The view that this court takes is that the coming into office of the new office bearers of the first respondent on 27 September 2014 was with the full knowledge of the applicants and it ought to have dawned on the applicants that the new Management Committee was going to embark in running the affairs of the first respondent in a manner they considered to be in the best interest of the first respondent. The transactions involving the first respondent and the second respondent must clearly be looked at within this context. The casual approach adopted by the applicants does not justify urgency in this case.

            The eviction of the applicants by the first respondents initiated on the 9th of March 2015 cannot in my view be looked at as the most opportune time to bring the instant application to court on an urgent basis because if the applicants feel very strongly that they have a good defence to that eviction process they have all the time as prescribed by the court rules to deal with that process. That process can be dealt with independent of the order desired in the first applicant’s main application pending in this court.

            There is a plethora of authorities which condemn litigants who want to benefit from self-created urgency and this is one classic example of such a scenario. See Kuvarega v Registrar-General and Anor[2].

            The other significant and disturbing feature of this case is that in HC 9842/14 the first applicant purports to be acting on behalf of other members of the first respondent yet there is nothing in her papers to demonstrate that she indeed has the mandate of those unidentified individuals. Not even an affidavit of collegiality has been filed by the first applicant.

            One cannot by their mere say so pretend to be fighting for the cause of others without any tangible indication that indeed they have such a mandate. Section 85 (1) (c) of the constitution requires much more than a bare declaration that one is acting on behalf of other class of persons. There must be a way of identifying such other litigants otherwise it would set a very bad precedent for a litigant to be accepted to be representing others when in fact she is fighting for her own interests.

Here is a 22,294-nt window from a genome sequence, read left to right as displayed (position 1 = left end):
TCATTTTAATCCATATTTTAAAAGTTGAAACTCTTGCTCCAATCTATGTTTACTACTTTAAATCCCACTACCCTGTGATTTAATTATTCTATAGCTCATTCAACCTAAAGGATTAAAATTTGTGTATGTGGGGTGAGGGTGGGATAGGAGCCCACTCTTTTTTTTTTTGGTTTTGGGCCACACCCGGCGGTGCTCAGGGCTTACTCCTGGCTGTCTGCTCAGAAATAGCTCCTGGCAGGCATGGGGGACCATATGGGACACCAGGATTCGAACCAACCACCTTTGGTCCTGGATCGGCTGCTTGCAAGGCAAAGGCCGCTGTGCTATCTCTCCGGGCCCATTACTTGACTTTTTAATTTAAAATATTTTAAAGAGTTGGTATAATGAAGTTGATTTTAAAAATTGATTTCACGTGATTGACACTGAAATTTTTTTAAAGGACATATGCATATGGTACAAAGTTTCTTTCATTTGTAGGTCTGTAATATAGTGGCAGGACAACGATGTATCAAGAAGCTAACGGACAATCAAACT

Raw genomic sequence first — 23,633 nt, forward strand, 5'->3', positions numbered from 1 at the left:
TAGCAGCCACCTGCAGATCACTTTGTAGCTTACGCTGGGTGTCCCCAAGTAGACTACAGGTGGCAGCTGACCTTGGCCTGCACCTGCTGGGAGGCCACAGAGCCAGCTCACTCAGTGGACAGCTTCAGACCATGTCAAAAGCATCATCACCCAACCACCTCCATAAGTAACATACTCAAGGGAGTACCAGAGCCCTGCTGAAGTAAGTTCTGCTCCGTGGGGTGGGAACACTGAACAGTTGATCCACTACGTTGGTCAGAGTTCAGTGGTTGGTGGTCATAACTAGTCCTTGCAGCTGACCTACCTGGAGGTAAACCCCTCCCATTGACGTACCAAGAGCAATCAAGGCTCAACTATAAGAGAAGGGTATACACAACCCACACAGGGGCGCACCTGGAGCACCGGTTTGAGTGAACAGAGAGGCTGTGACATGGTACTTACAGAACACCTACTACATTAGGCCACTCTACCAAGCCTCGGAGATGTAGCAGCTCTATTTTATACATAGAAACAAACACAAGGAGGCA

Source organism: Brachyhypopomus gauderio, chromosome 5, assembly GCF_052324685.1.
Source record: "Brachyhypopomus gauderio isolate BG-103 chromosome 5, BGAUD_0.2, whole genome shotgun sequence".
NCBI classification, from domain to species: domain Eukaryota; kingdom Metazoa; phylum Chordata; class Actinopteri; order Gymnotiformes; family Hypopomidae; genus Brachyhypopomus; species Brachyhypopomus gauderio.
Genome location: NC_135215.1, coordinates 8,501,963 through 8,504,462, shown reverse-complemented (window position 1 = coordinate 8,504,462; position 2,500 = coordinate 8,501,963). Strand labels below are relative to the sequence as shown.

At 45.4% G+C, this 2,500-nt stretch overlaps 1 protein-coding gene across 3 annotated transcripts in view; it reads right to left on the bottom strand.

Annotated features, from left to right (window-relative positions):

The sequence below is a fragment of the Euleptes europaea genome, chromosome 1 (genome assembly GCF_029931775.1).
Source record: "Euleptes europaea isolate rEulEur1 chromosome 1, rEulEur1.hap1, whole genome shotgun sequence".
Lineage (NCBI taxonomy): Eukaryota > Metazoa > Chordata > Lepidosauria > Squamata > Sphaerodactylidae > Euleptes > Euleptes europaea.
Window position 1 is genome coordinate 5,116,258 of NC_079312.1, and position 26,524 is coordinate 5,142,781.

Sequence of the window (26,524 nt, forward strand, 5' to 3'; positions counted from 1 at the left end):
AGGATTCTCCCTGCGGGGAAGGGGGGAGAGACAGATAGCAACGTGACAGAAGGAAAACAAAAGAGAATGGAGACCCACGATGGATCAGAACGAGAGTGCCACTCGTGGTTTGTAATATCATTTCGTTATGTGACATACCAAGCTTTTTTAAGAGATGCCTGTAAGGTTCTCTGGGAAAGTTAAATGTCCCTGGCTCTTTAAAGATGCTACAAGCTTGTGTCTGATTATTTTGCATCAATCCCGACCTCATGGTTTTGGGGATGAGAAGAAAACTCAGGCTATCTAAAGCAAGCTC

Finally, I am persuaded to accept without question the ratio expressed by my then sister Judge, Gowora in the case referred to me by first respondent’s counsel, Makamure v Deven Engineering (Pvt) Ltd[3] that;

“Litigants must refrain from seeking relief in an urgent manner where such relief is dependant on the conclusion of an action launched”.  

 

The rationale behind this is that such an approach forces the judge seized with the

urgent application to start speculating on the possible outcome of the matter that may never be brought before him for determination, worse still for him to try and draw conclusions that may be in conflict with the eventual outcome of the main matter. 

            In any event in the main case that has been launched by the first applicant under HC 9842/14 the first applicant does not seek to have the decisions of the Management Committee whose legitimacy she attacks to be set aside.

            Consequently, I am satisfied that the applicants have failed to fast track this matter before the court on an urgent basis.

            I decline to hear this matter on urgent basis.

            The applicants are ordered to pay costs of this application for both the first and second respondents.  

 

 

 

 

 

Munangati and Associates Incorporating Goneso and Associates, applicants’ legal practitioners

Kachere and Guwuriro, 1st respondent’s legal practitioners

Mapondera and Company, 2nd respondent’s legal practitioners      

 

[1] Amendment (No. 20) Act 2013

[2] 1998(1) ZLR 189

[3] 2008 (2) ZLR 319